At the Obama administration's direction, the National Telecommunications and Information Administration (NTIA) has petitioned the FCC with suggested rules to formalize not only the legality of unlocking phones, but that carriers be required to do so free of charge. The NTIA's proposal says that any customer — whether under contract or not — should be allowed to unlock his or her phone or tablet. One of the reasons many carriers lock phones is to keep customers from switching, but the NTIA argues that carriers already have plenty of levers to keep customers on board, writing that carriers "effectively prevent consumers from subverting that [contract] model through long-term service contracts, enforced by penalties or fees for early termination."

The proposed rules would also allow new customers to get an unlock from a carrier, writing that "A lawful recipient of a wireless device should be able to benefit from the proposed unlocking requirement." A carrier could directly unlock a phone itself or  "providing authorization" to another carrier to execute the unlock. It's important to note that the NTIA is suggesting that unlocking become a requirement, placing the onus for making it happen squarely on the carriers: "The proposed rule would shift the burden associated with device unlocking onto the carriers that imposed the locks, and ensure they consistently do so in a way that is both expeditious and transparent."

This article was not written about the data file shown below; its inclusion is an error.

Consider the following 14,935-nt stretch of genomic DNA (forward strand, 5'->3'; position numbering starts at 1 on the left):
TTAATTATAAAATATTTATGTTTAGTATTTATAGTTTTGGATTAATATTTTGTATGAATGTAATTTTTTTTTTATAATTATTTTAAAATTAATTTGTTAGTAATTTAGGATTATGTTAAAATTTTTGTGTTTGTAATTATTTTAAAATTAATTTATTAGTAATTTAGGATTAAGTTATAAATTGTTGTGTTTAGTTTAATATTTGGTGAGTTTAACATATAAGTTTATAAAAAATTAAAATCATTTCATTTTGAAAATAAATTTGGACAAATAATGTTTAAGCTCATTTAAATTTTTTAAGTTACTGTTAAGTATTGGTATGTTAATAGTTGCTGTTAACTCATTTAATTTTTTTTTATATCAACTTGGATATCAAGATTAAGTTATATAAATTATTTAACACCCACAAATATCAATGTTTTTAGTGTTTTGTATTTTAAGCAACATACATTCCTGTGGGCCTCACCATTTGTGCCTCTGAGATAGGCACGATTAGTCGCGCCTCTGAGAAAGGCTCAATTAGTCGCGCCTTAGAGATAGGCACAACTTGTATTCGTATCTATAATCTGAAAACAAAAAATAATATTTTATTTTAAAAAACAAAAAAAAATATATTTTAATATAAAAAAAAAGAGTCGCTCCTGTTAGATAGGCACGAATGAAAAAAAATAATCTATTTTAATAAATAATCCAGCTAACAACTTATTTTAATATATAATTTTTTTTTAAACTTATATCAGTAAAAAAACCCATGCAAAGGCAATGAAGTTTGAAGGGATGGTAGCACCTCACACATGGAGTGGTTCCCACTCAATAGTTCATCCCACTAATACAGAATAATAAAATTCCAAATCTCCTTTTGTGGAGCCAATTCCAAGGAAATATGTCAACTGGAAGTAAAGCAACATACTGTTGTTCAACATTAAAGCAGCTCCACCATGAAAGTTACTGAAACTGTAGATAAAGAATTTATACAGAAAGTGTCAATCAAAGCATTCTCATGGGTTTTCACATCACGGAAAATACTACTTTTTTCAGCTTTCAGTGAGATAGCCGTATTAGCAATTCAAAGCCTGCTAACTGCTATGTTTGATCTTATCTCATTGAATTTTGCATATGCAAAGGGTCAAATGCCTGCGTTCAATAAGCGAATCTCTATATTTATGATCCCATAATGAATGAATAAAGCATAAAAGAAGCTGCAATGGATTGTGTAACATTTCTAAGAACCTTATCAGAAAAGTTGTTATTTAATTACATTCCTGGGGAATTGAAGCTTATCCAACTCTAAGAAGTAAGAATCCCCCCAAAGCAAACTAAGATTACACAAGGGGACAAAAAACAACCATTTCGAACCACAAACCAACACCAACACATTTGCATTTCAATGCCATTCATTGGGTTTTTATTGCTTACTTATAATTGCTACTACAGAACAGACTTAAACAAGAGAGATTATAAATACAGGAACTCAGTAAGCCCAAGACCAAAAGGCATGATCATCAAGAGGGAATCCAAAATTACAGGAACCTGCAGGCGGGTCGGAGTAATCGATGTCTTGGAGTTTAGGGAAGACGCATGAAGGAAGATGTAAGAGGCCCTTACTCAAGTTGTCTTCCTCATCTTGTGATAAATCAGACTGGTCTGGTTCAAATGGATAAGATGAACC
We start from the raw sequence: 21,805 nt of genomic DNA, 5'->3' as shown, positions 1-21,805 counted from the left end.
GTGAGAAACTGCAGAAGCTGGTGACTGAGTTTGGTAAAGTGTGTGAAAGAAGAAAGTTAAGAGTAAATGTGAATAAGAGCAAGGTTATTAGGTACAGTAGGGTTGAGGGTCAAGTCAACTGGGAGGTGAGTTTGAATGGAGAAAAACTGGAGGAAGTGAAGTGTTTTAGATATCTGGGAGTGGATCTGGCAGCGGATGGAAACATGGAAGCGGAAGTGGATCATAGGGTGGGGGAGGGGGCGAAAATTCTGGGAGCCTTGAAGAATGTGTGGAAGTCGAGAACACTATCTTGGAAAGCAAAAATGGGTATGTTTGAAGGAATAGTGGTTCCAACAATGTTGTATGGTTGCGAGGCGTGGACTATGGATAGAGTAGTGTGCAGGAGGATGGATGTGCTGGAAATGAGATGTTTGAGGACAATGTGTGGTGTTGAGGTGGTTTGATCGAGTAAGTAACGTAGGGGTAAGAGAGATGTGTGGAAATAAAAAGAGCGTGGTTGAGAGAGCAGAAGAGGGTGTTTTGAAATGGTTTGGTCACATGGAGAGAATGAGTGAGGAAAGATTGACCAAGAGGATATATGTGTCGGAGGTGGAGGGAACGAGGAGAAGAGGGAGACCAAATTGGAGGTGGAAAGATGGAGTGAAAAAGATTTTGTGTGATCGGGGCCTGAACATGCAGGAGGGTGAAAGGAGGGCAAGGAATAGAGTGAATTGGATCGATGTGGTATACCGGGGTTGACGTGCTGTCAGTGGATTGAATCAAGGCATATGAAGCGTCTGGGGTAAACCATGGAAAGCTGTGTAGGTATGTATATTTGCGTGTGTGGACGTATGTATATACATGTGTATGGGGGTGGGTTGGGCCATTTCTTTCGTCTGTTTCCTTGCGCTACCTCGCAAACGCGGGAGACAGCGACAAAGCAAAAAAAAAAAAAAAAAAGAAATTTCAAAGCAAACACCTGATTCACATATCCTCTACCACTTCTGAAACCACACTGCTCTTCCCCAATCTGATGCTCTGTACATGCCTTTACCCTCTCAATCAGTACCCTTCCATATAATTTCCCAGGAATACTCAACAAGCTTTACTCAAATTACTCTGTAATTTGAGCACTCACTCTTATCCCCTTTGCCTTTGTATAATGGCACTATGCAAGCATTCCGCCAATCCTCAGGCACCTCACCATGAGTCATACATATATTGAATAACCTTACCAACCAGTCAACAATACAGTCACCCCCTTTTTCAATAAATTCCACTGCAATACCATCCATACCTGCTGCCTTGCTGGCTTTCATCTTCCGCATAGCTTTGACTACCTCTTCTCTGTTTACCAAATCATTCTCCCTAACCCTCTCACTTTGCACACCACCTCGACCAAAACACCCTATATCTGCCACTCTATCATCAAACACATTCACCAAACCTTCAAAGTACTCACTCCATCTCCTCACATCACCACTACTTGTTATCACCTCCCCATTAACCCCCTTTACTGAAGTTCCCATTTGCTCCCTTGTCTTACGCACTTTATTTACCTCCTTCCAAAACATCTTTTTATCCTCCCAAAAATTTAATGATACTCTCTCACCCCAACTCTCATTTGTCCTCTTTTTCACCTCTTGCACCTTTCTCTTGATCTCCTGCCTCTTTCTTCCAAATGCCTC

The NTIA, which advises the government on such issues, put together the rules after the White House responded positively to a petition demanding that cell phone unlocking become legal. The FCC is likely to be receptive to the NTIA's proposal, since less than a month ago interim chairwoman Mignon Clyburn said that the FCC was already working with carriers on a possible solution. As the Washington Post notes, several politicians have lined up behind the NTIA's strong proposals as well — so it it looking ever more likely that we could actually see movement on this issue happen soon.